What Does Fibromyalgia Feel Like and How to Get Help?

The word ’fibromyalgia’ comes from the Latin term for fibrous tissue (fibro), and the Greek for muscle (myo) and pain (algia). It is called a ‘syndrome’ because it is a collection of symptoms such as muscular pain, stiffness, fatigue, rather than a disease. In this article we will look into common symptoms, what causes fibromyalgia and physiotherapy management. However, first of all we will discuss who is more likely to get it?

Around 1 in 50 people will develop fibromyalgia at some time in their life. This condition mostly affects women between the ages of 25 –55. People with a family history of fibromyalgia or rheumatoid arthritis, lupus or ankylosing spondylitis are also more likely to end up with fibromyalgia. You are likely to experience broad symptoms like widespread pain, fatigue, sleep problems, cognitive and mood disturbances.

The latest research reveals that fibromyalgia involves changes in the substances that allow nerve cells to communicate with one another (neurotransmitters). When the production of specific neurotransmitters is disturbed, the nervous system short-circuits.

With a malfunctioning nervous system, the body perceives some sensations stronger than usual. This can have a snowball effect on sleep, fatigue, changes in digestion and cognition.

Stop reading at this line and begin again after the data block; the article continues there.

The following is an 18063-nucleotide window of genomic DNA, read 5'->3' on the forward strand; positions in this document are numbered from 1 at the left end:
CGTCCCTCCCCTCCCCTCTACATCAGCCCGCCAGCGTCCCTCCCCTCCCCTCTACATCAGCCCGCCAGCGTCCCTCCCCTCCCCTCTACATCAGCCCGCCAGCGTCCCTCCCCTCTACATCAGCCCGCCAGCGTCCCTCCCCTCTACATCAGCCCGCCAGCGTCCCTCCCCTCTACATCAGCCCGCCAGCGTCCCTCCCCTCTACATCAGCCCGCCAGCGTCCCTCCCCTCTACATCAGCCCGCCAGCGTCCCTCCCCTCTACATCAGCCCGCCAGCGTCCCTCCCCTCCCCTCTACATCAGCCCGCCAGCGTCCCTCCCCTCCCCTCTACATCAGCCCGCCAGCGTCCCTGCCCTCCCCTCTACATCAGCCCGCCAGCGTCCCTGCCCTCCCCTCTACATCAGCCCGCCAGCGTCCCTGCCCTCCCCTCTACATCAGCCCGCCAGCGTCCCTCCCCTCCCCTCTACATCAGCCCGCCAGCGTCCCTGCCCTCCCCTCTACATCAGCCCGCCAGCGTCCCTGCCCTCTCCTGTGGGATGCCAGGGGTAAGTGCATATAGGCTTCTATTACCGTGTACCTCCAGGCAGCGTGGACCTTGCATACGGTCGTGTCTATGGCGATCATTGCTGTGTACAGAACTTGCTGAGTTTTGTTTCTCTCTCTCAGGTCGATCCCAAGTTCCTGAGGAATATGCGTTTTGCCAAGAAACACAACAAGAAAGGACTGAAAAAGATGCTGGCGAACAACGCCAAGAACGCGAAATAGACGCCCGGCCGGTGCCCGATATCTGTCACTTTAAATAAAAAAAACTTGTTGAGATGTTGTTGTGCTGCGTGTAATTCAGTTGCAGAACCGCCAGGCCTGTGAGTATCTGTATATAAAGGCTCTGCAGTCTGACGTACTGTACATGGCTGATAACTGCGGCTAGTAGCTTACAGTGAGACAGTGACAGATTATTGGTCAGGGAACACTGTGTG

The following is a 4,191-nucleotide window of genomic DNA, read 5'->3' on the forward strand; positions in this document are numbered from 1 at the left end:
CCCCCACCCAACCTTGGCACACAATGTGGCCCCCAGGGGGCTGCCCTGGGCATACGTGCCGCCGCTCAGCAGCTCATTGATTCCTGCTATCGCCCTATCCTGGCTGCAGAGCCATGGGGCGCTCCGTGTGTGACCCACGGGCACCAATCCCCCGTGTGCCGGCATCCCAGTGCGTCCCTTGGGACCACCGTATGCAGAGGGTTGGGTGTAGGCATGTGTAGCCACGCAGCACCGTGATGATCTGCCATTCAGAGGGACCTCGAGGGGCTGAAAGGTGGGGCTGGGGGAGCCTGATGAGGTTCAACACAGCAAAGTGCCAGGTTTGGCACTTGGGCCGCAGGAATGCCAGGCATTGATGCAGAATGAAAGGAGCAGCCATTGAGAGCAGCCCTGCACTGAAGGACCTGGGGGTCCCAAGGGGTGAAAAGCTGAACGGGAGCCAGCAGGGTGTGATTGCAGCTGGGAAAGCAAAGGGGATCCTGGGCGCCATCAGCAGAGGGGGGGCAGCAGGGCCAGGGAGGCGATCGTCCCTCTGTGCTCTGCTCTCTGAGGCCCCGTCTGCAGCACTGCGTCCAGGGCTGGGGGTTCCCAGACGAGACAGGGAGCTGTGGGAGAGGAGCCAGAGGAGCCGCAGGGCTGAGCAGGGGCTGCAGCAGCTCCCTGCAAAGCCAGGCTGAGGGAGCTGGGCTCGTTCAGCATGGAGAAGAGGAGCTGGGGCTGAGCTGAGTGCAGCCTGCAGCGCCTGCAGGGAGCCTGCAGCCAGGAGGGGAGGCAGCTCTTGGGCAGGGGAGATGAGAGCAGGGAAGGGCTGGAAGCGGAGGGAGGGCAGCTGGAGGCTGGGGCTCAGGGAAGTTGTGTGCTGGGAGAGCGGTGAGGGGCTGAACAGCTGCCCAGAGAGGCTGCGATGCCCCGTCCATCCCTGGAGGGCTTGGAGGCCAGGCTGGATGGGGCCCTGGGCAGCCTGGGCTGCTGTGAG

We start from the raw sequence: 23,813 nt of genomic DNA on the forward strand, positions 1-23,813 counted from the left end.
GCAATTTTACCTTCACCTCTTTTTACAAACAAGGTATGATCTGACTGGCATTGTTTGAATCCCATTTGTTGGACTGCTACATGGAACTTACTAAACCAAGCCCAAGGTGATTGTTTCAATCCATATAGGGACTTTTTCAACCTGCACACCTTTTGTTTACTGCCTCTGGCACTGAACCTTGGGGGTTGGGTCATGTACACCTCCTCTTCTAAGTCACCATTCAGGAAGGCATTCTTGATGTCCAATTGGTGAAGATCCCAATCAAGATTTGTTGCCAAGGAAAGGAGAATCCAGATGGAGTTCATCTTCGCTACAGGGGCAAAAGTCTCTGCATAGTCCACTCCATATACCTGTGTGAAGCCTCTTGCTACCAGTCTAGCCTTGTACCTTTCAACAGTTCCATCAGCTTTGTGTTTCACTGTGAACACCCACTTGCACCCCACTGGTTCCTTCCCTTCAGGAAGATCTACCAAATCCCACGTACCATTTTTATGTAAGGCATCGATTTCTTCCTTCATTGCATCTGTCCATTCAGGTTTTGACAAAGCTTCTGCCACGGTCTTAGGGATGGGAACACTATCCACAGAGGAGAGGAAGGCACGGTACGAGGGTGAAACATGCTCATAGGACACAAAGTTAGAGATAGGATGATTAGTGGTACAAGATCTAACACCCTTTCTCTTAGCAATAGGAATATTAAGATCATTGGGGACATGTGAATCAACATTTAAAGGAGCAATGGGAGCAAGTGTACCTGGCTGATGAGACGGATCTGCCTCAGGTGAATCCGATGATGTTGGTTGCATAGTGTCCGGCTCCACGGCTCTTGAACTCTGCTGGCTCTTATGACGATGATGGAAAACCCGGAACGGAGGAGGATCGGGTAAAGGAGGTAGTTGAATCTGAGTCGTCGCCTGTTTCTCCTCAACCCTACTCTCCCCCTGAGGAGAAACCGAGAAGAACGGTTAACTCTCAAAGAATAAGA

Fibromyalgia, pain, howick

Many possible causes have been studied. They include viral infections, hormonal disorders, muscle conditions and exposure to toxic substances in the environment. However, there is no definitive answer to what causes fibromyalgia.

It should be noted that there is no cure for fibromyalgia; however, there are many ways to manage it and relieve symptoms. The arthritis foundation recommends that a person who suffers from this condition can manage it with…

• Information and education

• Regular exercise

• Psychotherapy

• Medication

Physiotherapists have many different options to help with the symptoms. These may include:

  • massage,
  • heat therapy,
  • TENS (electrical nerve stimulation),
  • joint mobilisation,
  • specific stretching exercises

All these techniques are designed to improve circulation, relax muscles, prevent spasms, increase muscle function and joint mobility, alleviate tender points and above all provide pain relief.

Physiotherapy can also prescribe customised exercises for the fibromyalgia sufferer. Aerobic physical exercise produces improvements in many symptoms. These include pain, anxiety levels, mental health in general and the overall impact of fibromyalgia on patients’ lives.

In summary, fibromyalgia is a condition that mostly affects women between the ages of 25-55 and is closely linked with other chronic conditions. The actual cause of the condition is unknown.

Research shows that when the body doesn’t make enough of certain neurotransmitters this can have a chain reaction effect on the rest of the body.

This condition can be managed with aerobic, strength and stretching exercises as prescribed by a physiotherapist.

If you’d like to talk to one of our physiotherapists about how we can help you manage this condition call us at our Howick office on 09-5328942.

  • Written by Shawn Lawyer, Physiotherapist